You can’t get much remoter than South West Bay on the small mountainous Colombian island of Providencia. We flew from Bogotá via San Andreas on a light aircraft with 10 people and one dog. We stayed at the Sirius Hotel on a long, white sandy beach. We had the four sunbeds to ourselves and our lazy days involved reading, watching the fishing and scuba diving boats go in and out and swimming in the warm turquoise sea. There was no internet or mobile phone access, and at the one local restaurant we feasted on cheap fresh fish including lobster, creole prawns and ceviche.
Cedar Key, Florida
Cedar Key, off Florida’s north-west central coast, is a gem itself. The splotches of land, some muddy, some sandy, spread like a cast net. The local clam chowder was the best in the world for several years. Stay at the Faraway Inn (from $90 a night), where a fleet of kayaks is yours to use. About an hour before sunset kayak directly south from the inn for about a half a mile, ideally in late fall, to Cedar Keys national wildlife refuge. It’s a refuge in all senses of the word. There’s a boardwalk, but around every corner is a secluded section of beach.
Carlos Rosario, Culebra, Puerto Rico
Carlos Rosario is a remote beach on the island of Culebra off Puerto Rico, naturally sheltered from wind and waves. It’s a hike to get to and not too many people know about it. An extensive and expansive pristine coral reef begins on the right side of the beach and is incredible for snorkelling: crystal clear water and brimming with coral, tropical fish, turtles, and more. On the west side of the Flamenco Beach parking lot, you’ll see a large gate, chained but left open enough for pedestrians. Enter the trail and follow it to the end. There is one fork in the trail, marked left for another secluded beach called Tamarindo, or straight ahead for Carlos Rosario. The trail is moderately challenging, definitely not for bare feet. It has rocks and the occasional iguana. Once you arrive in Carlos Rosario, you’ll know it was worth it.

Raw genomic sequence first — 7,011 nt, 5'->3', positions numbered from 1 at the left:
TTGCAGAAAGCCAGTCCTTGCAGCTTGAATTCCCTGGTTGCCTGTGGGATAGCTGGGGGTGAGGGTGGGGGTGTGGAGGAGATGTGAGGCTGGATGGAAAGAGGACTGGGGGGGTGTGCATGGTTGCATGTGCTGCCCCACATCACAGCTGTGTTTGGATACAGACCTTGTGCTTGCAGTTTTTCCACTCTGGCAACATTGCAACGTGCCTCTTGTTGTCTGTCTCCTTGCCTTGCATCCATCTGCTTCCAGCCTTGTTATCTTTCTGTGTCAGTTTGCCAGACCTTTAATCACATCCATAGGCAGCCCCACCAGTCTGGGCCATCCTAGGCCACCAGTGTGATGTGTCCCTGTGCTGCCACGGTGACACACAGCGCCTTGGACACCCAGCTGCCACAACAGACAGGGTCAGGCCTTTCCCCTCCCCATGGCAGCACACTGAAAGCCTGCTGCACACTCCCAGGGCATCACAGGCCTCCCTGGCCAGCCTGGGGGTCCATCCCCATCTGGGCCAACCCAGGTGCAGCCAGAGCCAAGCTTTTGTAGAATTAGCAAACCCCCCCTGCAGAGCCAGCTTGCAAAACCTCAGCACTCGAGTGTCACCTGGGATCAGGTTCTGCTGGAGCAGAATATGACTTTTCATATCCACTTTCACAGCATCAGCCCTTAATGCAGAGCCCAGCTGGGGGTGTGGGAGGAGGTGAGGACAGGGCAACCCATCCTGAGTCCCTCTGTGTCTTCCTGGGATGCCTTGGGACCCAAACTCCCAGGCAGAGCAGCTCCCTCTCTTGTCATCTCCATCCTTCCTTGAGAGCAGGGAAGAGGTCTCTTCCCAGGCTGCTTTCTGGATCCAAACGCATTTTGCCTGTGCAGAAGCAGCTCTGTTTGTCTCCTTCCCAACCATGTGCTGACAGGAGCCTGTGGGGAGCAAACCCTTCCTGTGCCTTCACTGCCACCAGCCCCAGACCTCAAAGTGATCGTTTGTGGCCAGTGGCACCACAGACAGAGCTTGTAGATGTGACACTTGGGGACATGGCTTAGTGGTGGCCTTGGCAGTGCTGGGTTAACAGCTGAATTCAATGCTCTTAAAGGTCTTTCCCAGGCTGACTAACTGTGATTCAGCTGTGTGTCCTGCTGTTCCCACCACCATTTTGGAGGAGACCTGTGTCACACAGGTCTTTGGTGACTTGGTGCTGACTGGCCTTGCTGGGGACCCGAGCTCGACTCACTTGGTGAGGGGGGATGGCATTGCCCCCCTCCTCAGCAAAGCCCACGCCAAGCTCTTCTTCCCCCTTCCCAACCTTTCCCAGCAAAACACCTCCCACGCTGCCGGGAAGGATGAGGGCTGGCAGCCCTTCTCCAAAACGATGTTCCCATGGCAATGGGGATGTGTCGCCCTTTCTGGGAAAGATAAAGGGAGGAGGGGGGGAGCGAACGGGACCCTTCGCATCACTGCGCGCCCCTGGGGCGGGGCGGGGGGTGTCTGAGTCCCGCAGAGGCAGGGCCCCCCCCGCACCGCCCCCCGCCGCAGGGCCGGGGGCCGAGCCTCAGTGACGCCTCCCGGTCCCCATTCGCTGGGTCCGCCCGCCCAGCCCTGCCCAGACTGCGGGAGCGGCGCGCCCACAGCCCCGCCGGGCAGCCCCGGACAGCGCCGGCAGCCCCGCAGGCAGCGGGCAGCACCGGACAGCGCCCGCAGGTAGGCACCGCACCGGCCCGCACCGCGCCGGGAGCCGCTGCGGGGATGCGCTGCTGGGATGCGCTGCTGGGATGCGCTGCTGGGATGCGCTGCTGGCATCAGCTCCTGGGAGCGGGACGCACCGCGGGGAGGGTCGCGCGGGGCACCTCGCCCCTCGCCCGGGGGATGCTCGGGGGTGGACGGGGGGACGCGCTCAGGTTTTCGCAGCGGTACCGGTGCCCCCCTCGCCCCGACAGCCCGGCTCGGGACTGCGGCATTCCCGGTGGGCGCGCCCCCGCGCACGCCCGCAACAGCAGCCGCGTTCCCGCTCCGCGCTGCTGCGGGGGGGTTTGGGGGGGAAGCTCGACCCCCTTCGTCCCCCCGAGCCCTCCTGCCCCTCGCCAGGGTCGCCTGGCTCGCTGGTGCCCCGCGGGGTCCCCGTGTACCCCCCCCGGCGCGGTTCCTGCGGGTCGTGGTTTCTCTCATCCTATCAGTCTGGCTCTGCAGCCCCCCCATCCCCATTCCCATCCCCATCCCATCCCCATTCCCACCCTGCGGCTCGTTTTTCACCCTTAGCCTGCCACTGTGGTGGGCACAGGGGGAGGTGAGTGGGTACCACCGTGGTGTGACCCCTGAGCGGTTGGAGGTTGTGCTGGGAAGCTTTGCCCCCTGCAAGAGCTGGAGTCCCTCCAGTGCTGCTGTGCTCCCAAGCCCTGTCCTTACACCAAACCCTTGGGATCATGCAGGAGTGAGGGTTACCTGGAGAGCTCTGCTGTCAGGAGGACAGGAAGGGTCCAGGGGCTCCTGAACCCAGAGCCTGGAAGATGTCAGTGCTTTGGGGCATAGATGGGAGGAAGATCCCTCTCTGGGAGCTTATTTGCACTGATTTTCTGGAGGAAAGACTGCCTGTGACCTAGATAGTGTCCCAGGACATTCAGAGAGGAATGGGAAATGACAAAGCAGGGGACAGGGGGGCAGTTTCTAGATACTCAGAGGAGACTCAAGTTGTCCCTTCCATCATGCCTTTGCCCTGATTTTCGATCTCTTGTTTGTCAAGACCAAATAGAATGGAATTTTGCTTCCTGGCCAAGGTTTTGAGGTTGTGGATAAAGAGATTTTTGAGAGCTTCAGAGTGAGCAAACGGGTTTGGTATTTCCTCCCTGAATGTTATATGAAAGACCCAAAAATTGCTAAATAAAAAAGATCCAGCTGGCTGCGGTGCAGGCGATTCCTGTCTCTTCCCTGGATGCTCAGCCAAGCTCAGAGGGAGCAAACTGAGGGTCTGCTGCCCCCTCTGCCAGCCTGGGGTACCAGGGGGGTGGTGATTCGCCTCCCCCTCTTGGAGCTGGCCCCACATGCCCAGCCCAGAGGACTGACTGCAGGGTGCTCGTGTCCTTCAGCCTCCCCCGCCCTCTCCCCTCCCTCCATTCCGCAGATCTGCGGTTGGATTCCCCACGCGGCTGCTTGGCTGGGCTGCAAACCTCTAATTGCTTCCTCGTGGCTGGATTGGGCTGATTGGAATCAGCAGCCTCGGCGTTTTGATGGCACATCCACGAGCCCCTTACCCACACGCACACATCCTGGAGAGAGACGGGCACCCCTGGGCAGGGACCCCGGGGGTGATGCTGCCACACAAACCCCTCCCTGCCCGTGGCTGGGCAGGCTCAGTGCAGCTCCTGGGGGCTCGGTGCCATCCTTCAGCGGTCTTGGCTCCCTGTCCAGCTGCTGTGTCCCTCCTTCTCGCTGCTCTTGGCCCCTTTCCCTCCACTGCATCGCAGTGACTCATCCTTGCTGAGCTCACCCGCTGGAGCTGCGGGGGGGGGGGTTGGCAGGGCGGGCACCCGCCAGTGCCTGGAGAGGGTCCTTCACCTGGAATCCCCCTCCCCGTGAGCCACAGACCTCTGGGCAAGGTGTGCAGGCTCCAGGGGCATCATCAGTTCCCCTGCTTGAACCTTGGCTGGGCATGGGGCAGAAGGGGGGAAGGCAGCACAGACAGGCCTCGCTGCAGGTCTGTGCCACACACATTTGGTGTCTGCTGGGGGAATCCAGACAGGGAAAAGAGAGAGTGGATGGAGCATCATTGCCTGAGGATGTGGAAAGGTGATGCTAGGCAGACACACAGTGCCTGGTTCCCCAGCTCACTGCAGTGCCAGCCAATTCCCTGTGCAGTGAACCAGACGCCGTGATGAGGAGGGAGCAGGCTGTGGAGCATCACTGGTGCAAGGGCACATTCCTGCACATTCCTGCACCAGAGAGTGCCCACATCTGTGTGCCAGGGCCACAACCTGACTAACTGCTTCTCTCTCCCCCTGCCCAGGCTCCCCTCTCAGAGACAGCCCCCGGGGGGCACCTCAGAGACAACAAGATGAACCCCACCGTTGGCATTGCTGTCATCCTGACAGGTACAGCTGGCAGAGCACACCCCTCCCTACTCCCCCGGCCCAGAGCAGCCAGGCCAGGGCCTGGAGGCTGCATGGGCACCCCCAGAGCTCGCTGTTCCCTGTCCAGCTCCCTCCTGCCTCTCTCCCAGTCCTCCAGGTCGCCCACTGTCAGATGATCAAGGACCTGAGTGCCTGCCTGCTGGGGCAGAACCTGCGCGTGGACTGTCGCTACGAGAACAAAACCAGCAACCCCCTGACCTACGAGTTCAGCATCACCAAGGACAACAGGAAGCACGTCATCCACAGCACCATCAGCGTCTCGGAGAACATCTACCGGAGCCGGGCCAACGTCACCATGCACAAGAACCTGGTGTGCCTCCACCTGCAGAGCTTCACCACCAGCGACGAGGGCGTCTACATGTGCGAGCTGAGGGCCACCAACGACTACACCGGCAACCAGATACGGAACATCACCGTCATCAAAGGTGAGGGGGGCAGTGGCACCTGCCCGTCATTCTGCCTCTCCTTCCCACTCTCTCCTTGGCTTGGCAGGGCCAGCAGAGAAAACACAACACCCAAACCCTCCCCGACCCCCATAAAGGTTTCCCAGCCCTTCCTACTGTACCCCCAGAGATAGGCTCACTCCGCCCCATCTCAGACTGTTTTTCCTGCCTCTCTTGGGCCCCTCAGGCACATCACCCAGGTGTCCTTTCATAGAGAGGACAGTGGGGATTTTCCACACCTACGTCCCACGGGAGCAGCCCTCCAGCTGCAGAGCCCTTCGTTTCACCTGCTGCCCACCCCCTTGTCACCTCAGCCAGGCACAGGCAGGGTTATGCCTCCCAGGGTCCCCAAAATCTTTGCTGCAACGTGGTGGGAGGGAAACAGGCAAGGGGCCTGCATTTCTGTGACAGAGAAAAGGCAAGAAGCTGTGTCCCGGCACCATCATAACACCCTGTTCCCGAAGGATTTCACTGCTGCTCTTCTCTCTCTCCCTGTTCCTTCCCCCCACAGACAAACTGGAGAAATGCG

Pandan Island, off Mindoro Island, the Philippines
Off the west coast of Mindoro, North Pandan island is a short boat ride across the warm waters of the strait. White sand beaches are easy to find in this part of the world, but what makes this place special is the turtles. Use snorkelling gear from the only place on the tiny island and within minutes you’ll get a glimpse of turtles gliding along the sea floor, munching sea grass. Should snorkelling not be your thing, find a hammock in the shade, or sit in the shallow water.
‘Secret beach’ near Mirissa, Sri Lanka
Many tourists who visit the long, beautiful Mirissa beach do not know of the “secret beach” just round the headland. Many Sri Lankans don’t know about it either. Only reachable by short, bumpy tuk-tuk ride with a driver in the know, it is a small patch of pure calm and isolation. Once you’ve tumbled your way down the rocky track, you’ll find a few locals in the shade of the nearby beach shack restaurant, the odd family splashing in the waves, a couple of backpackers, but few other people. There’s small cove with white sand on one side, and a longer stretch of beach on the other leading to the headland and Mirissa. Coconut and mangrove trees offer welcome relief from the sun, as does a cold beer from the beach shack.